Asian Cinema Fund 2018

2011 Asian Network of Documentary (AND) Fund

Project Nora Noh
Category Hyowon Fund
Project Nora Noh
Director KIM Sunghee, KIM Ilrhan
Country Korea
Director's Profile Kim Sunghee: Kim Sunghee worked as a multimedia education instructor since 2007. She was assistant director for the documentary [3xFTM] (2008) and a screenwriter for [Miracle on Jongno Street] (2010) and [The Time Of Our Lives] (2009). Kim Ilrhan: Kim Ilrhan directed several documentaries such as [Mamasang: Remember Me This Way] (2005) and [3xFTM] (2008), and was a producer on [Miracle on Jongno Street] (2010) and [The Time of Our Lives] (2009). She is currently making a documentary, [Two Doors], about the conflict with police in Yongsan over redevelopment and the displaced population.
In December 2010, fashion designer Nora Noh won the presidential award at Korea Fashion Awards. She dominated the Korean fashion industry between the 1950s and 1970s, but few remember her now. Born during Japanese Colonial Rule, she married at 17 in order to avoid being sold into sexual slavery and subsequently divorced at the age of 19. She became a fashion designer in 1947 and came home to Korea from the USA. The year after she opened a boutique in Myungdong in Seoul, the Korean War broke out. Fortunately, even during the war, culture and fashion prevailed. She found fame through making stage costumes for EUSA (the Eight United States Army) show and plays. She became a director of Miss Korea and made clothes for famous actresses during the 60s and 70s. But now only a handful of actresses regularly come to visit her boutique. What has made people forget? Which part of history is remembered and forgotten?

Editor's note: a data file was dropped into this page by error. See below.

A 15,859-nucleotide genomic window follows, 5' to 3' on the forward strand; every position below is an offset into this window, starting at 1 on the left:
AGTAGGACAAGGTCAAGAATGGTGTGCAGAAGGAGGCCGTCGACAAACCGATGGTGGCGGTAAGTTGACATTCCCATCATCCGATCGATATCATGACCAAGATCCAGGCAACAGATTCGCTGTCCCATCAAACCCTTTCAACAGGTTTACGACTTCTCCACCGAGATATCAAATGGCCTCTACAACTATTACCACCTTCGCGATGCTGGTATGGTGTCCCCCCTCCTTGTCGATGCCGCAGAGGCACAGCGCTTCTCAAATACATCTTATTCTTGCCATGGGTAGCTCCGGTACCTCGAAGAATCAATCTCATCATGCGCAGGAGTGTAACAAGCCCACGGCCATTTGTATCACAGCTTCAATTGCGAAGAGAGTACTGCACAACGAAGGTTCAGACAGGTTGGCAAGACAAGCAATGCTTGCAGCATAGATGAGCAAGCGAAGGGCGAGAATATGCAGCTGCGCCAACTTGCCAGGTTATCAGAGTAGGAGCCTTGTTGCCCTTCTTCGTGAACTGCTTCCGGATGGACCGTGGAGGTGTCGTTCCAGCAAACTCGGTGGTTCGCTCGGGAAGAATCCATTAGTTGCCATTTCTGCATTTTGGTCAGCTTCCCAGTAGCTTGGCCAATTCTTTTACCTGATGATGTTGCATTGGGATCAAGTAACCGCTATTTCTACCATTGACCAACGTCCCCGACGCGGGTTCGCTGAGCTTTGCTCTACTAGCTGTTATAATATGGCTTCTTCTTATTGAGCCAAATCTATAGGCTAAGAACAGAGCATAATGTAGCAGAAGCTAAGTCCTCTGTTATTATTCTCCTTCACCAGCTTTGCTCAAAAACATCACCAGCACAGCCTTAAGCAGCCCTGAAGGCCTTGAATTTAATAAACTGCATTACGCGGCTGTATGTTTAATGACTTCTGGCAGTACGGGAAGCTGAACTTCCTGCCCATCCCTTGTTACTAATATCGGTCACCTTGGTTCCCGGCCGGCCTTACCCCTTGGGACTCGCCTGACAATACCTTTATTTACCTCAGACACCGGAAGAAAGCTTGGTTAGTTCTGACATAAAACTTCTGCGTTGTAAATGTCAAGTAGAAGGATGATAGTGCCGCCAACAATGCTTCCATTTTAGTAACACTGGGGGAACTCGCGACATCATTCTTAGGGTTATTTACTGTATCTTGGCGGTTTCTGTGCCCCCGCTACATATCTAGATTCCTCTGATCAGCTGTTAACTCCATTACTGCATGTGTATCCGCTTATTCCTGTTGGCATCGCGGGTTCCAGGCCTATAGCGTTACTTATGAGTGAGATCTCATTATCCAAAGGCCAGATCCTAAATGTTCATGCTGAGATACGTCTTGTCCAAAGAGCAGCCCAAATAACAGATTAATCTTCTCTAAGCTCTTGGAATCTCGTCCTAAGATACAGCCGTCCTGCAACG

Director's Note
Our present is built up by the small victories we achieved in the past. During the course of modernization from the 1950s to 1970s in Korea, women were torn between cravings for western culture and respect for tradition. This film tells the story of 84-year-old fashion designer, Nora Noh and the older generation who remember her. In the process, the film examines local women’s contribution to cultural history after the Korean War.
Still Cut